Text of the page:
Vol. 3 // An Oregon autumn
We’re bearing East down Highway 84, and we’re due to arrive in Hood River by 10am. I tell ya, Fons, though I’ve probably driven it fifty times by now, the Columbia River Gorge never fails to leave me scooping my jaw from the floor. It’s spectacular out here today. Aubrey rides shotgun to me now. To my right, I watch her eyes trace the evergreens on the ridge-line. I suspect that we’re thinking the same thing: Damn, we are lucky to live here. To the north, Washington begs for the same attention. It’s so close I feel like I might be able to swim the distance. You know, if I really had to. Like if I were being chased by a swimming cougar, or something. Hah!
Anyway, it’s overcast today, and the temperature is hovering around the mid 60’s. We’re getting a later start than I would’ve hoped for because we still have much to accomplish in Hood River before we follow Highway 35 up into the state forest.
A note here, should you find yourself in the area: Mount Hood is a National Forrest. You would be wise to pick up your permit before you arrive. They’re not terribly expensive and the proceeds fund everything from trail maintenance to bridge building to clean restrooms. Here are some options -
1. Day Pass $5
2. Annual Pass (OR & WA) $30
3. Annual Interagency Pass (All National Forrest and Parks across the US.) $80
I’d also like to pick up some extra dry flies at the Gorge Fly Shop. I’ve been recommended the October Caddis pattern for this time of year on the East Fork.
I’ll send another entry once we’ve settled into camp for the evening.
It’s nearly 8 p.m., and the sun has been down for a little over an hour now. We’ve decided to camp at a gravel pull off near the Polallie Trailhead. The east fork of Hood River fills the air with soft static and we’ve made a small fire in one of the established rings. Our stomachs are full of tomato soup and bacon-apple grilled cheese sandwiches. We purchased the apple today at a small fruit stand in town. Fons, I tell ya, it was the sweetest, most crisp apple I’ve ever had.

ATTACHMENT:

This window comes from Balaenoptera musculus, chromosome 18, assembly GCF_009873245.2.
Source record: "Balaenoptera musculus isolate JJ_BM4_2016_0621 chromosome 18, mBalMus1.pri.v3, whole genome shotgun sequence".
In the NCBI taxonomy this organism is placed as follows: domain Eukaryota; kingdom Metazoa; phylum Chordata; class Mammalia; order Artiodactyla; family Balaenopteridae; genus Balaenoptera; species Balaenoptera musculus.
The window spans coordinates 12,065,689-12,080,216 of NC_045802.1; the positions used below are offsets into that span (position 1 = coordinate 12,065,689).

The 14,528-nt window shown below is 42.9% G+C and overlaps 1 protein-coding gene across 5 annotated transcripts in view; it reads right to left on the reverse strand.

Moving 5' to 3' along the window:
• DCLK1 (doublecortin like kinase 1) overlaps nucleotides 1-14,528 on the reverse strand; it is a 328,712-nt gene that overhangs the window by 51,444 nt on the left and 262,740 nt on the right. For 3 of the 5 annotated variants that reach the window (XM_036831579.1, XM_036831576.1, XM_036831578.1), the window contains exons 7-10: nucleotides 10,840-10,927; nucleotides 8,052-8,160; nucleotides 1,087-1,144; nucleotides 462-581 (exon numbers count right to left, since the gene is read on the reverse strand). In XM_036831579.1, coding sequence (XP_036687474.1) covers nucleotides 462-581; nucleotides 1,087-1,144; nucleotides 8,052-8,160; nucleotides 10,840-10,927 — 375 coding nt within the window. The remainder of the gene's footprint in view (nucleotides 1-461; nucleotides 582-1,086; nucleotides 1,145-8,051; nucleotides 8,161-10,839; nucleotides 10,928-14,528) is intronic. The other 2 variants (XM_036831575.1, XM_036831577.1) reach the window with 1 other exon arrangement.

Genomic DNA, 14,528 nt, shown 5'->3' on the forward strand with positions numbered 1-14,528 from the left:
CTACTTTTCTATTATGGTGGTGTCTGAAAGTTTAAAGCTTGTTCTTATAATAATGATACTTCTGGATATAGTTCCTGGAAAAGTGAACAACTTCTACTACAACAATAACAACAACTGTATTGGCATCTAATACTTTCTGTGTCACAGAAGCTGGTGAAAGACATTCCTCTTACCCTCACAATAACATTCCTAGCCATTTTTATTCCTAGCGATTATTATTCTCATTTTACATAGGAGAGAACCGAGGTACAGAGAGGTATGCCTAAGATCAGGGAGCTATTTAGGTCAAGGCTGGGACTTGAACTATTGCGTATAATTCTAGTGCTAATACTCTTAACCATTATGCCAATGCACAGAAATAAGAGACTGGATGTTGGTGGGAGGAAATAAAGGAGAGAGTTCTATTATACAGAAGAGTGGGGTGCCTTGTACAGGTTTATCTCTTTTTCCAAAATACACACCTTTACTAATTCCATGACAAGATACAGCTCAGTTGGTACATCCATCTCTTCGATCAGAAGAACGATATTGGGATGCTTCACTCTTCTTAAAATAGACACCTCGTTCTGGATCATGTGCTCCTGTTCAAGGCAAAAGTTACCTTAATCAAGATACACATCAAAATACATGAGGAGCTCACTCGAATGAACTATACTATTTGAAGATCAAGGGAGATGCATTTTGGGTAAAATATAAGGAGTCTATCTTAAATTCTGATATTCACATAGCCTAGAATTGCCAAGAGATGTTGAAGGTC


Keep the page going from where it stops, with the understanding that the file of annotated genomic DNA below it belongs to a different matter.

I tried my luck with the trout of the East Fork today as well. The locals recommended I rig what’s called a dry and dropper. I’m embarrassed to say, but my first rainbow was no larger than my pinky finger. Aubrey was amused, and I flushed red, but I trust that you won’t judge me too harshly. You’re a good friend. As the day wore on, my luck improved. The final count was a modest 5 rainbows. However, this area is catch and release only. Hence the tomato soup and grilled cheese dinner.
Fons, despite the good day, there is one thing that troubles me this evening. Upon arrival, the campsite was littered with plastic bottles, wrappers, and even used toilet paper. There’s been obvious disregard for established fire rings as well. Fons, I fear that exposing these places on the internet will only serve to further the issue. So I have a request of you. When you publish this article, please include a copy of the LNT principles. I pray that the future generation brings a more considerate and earth-conscious population.
Fons, I’ll tell you this - Should I have never seen a waterfall, I would indeed have missed one of nature’s most profound and pleasing gifts. But fortune’s light shined upon us today, brother. Our weary hiker eyes bore witness to not one, but TWO glorious waterfalls—the mighty Tamanawas and the elegant Ramona. They were different, each magnificent in its own right.
I’d also like to share a peculiar topic that arose during our hike to Ramona today. Cougars. You see, it’s my understanding that earlier this year (In May, if memory serves) two mountain bikers were mauled, and one of them even died from it. This is unsettling, but, fortunately, this type of event hasn’t surfaced since 1924. BUT, only four short months later, another woman was killed in Mount Hood just miles away from the very trail we walked to Ramona Falls. Well, Fons, knowledge of horrific events, however sporadic, do play devious tricks on one’s mind when walking lonely trails.
So Aubrey and I concluded that, should we encounter one of these diabolical, man-hunting felines, we would assemble back-to-back. She would grab the metal tripod from my pack, and I would swing it at the cat, and we would hope that this would deter the hairy beast long enough to walk slowly back to the parking lot. Talk about the longest 4 mile hike of your life! Hah!
Anyway, I’m now back in the parking lot, and I want to have a more informed answer to the question “What do I do if I encounter a cougar?” I’ve given it a Google. Here’s how to handle the situation according to one of our local news resources, The Oregonian.